• To capture user opt-in or opt-out with regard to advertisements or other pay content, FIG. 14C defines one example of the processing associated with showing pay content to a user and also logging access to the pay content. First, a user chooses to view some content of the system step 1423. If the user configures the system for ‘target ads off’ (determined in step 1433) then (step 1432) only general pay content is shown along with the normal system content. If the user configures the system for ‘target ads on’ (also determined in step 1433), then the system shows all pay content along with the normal system content step 1424. A user may decide to view one or more pay content step 1431. On so doing, the system checks the content as being general in nature (step 1425) and, if ‘general,’ the system logs a general ad-viewing event for the user whose data is being viewed 1427. If the ad was targeted to the user, then the system logs a targeted ad-viewing event for the user whose data is being viewed 1428. If the pay content is something other than a general or targeted ad, the system logs a viewing of other content for the user whose data is being viewed.
  • According to one aspect of the invention, the system may determine the measure of economic benefit to a user from the opt-in information 320. In one example, this determination could take the opt-in information and the level of participation for each user and base the benefit on that level. In the opt-in information, the system could track the actual revenue generated by each viewing and provide some percentage of each viewing to the user. In another example, the measure of economic benefit could also be uniformly distributed to all opt-in users regardless of level of participation or actual revenue generated. In another example, the measure of economic benefit also could be uniformly distributed to all users regardless of opt-in or opt-out status. This measure of economic benefit could also be limited to certain users of the system, for example, celebrities from movies, music, news, sports, television, literature, business, art or the like. To expand, celebrities or any user could be enticed to provide property information to the system by a measure of economic benefit which could be tied to the revenue their information actually generates and/or could potentially generate.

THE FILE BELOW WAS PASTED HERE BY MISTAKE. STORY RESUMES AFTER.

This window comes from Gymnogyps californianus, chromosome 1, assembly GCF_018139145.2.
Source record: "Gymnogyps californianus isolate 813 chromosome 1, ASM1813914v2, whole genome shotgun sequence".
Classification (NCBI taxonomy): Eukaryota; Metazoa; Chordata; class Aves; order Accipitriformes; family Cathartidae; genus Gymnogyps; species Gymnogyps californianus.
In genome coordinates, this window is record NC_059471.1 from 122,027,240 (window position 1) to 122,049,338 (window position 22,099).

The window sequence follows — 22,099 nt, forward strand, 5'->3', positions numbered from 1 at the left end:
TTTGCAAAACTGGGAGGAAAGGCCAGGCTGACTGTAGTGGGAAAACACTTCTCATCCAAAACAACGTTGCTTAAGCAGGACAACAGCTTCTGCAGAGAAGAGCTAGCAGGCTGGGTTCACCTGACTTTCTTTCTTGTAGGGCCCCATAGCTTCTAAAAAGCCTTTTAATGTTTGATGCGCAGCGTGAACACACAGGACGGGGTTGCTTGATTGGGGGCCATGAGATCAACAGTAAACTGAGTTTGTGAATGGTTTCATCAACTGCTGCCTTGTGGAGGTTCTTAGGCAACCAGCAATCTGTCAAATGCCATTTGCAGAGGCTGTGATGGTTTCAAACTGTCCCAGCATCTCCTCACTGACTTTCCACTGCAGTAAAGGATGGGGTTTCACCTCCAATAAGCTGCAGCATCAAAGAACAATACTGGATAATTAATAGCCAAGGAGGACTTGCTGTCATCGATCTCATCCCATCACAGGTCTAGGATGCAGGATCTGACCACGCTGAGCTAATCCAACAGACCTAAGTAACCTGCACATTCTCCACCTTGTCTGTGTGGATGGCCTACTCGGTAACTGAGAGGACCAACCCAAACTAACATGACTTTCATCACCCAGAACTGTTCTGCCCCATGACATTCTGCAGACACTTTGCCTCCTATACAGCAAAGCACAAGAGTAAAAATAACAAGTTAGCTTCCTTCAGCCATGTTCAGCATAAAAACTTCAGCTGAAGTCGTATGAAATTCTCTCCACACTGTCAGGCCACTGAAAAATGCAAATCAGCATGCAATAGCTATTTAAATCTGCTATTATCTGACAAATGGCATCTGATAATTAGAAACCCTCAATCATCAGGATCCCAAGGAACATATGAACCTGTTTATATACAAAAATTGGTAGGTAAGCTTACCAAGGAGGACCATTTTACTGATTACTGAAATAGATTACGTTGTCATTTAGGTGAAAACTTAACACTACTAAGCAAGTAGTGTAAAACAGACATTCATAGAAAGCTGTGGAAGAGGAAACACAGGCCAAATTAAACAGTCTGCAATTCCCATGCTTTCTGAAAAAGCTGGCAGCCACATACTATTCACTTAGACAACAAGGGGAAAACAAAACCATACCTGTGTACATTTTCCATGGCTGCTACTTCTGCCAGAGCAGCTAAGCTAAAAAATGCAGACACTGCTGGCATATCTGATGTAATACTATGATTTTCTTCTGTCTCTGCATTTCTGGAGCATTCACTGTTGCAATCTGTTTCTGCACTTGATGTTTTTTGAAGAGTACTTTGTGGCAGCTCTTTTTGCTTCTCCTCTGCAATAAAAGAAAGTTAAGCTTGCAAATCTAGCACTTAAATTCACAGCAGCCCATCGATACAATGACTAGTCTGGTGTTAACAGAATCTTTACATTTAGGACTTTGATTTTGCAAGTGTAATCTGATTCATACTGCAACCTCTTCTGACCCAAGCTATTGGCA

• Another optional aspect of the invention is the ability for municipal governments to publish on a public forum the details of properties in their jurisdiction. As exemplified in FIG. 11A, using a county as example of a municipality, a population of county properties is defined. In step 1101 the system determines which counties are configured (in application configuration file 709) to be pre-populated. The system then iterates (steps 1102-1104) over each of the counties. At step 1103, a populater module executes the pm-population of that county's data. This process repeats for each of the county populaters in step 1104. The processing of the individual counties could be executed sequentially on one computer or one or more counties could be executed concurrently within operating system threads or processes on a single computer or the processing of counties could be spread across one or more threads processes on one or more computers.